15th Oct 4 pm
Broadclyst Community Primary School
Using Media across the curriculum
26th Oct 4pm
Bring and Brag – Share your ideas
30th Oct 4pm
Using Microsoft OneNote
5th Nov 10am
Hugh Christie Technology College
Office 365 – Email
5th Nov 12pm
Skydrive in the Classroom
6th Nov 10am
Kodu in the Classroom
7th Nov 4pm
MOS accreditation & Self Learning Programme
14th Nov 5pm
Microsoft Free stuff
26th Nov 4pm
Working collaboratively online
28th Nov 4pm
Strategic Leadership of ICT
You can find out more about the range of programmes Microsoft Partners in Learning offers by joining for free at www.pil-network.com
Virtualisation technologies help customers’ lower costs and deliver greater agility and economies of scale. Either as a stand-alone product or an integrated part of Windows Server, Hyper-V is the leading virtualization platform for today and the transformational opportunity with cloud computing.
With Hyper-V, it is now easier than ever for organisations to take advantage of the cost savings of virtualisation, and make the optimum use of server hardware investments by consolidating multiple server roles as separate virtual machines that are running on a single physical machine. Customers can use Hyper-V to efficiently run multiple operating systems, Windows, Linux, and others, in parallel, on a single server.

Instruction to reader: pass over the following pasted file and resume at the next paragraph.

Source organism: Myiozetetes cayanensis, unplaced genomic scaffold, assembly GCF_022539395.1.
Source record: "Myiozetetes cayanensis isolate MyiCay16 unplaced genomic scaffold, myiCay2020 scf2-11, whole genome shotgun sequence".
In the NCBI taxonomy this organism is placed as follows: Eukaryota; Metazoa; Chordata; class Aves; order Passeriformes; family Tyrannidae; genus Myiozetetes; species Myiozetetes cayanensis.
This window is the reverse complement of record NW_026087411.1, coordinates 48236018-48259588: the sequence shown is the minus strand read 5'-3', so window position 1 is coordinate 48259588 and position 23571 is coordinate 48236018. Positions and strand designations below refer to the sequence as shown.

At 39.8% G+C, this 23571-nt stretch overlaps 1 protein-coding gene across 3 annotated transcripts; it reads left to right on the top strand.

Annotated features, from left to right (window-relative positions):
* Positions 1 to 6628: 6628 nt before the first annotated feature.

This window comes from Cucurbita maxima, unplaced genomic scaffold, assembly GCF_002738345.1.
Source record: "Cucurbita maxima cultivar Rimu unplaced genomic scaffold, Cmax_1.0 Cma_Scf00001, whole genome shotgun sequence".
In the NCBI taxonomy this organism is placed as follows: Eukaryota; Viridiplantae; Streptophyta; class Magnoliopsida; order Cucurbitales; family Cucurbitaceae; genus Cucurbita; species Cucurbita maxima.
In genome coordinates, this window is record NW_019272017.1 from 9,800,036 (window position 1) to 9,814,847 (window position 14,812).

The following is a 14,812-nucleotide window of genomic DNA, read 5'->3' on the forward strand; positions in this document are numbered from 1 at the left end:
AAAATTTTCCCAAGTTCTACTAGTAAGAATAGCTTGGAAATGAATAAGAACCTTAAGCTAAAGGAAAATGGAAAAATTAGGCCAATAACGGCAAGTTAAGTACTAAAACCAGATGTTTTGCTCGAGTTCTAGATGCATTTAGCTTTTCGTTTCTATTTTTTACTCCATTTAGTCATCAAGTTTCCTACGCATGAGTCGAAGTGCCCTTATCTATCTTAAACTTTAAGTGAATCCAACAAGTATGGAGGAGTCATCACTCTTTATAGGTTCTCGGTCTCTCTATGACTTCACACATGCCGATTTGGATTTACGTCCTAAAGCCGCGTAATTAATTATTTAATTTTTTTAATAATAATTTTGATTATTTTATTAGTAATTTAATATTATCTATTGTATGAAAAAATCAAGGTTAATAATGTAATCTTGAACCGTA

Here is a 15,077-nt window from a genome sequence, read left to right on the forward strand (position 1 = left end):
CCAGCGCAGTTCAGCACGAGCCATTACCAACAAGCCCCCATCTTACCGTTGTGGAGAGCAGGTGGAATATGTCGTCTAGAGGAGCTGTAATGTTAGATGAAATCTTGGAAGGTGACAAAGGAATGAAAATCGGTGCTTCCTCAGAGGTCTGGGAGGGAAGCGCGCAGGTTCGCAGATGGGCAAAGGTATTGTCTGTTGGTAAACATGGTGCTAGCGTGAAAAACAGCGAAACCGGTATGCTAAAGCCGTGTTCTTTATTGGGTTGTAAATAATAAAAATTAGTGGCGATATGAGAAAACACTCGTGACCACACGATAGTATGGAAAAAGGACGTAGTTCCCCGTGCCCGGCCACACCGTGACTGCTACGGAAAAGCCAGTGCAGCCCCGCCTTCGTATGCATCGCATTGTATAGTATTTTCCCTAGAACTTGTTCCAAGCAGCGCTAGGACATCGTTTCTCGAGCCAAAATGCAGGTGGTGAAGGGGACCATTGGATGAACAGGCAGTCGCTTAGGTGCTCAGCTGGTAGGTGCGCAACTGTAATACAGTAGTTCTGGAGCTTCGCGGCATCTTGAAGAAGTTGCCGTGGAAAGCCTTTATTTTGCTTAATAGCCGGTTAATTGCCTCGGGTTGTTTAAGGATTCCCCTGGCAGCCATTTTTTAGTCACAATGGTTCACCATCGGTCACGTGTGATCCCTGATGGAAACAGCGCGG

Windows Server 2012 extends this with more features, greater scalability and further inbuilt reliability mechanisms. In the data centre, on the desktop, and now in the cloud, the Microsoft virtualisation platform, which is led by Hyper-V and management tools, simply makes more sense and offers better value for money when compared to the competition.
To learn more about Hyper-V and how it can make a difference within your institution, download our new ‘Why Hyper-V?’ whitepaper. Alternatively, the full whitepaper can be viewed in full below.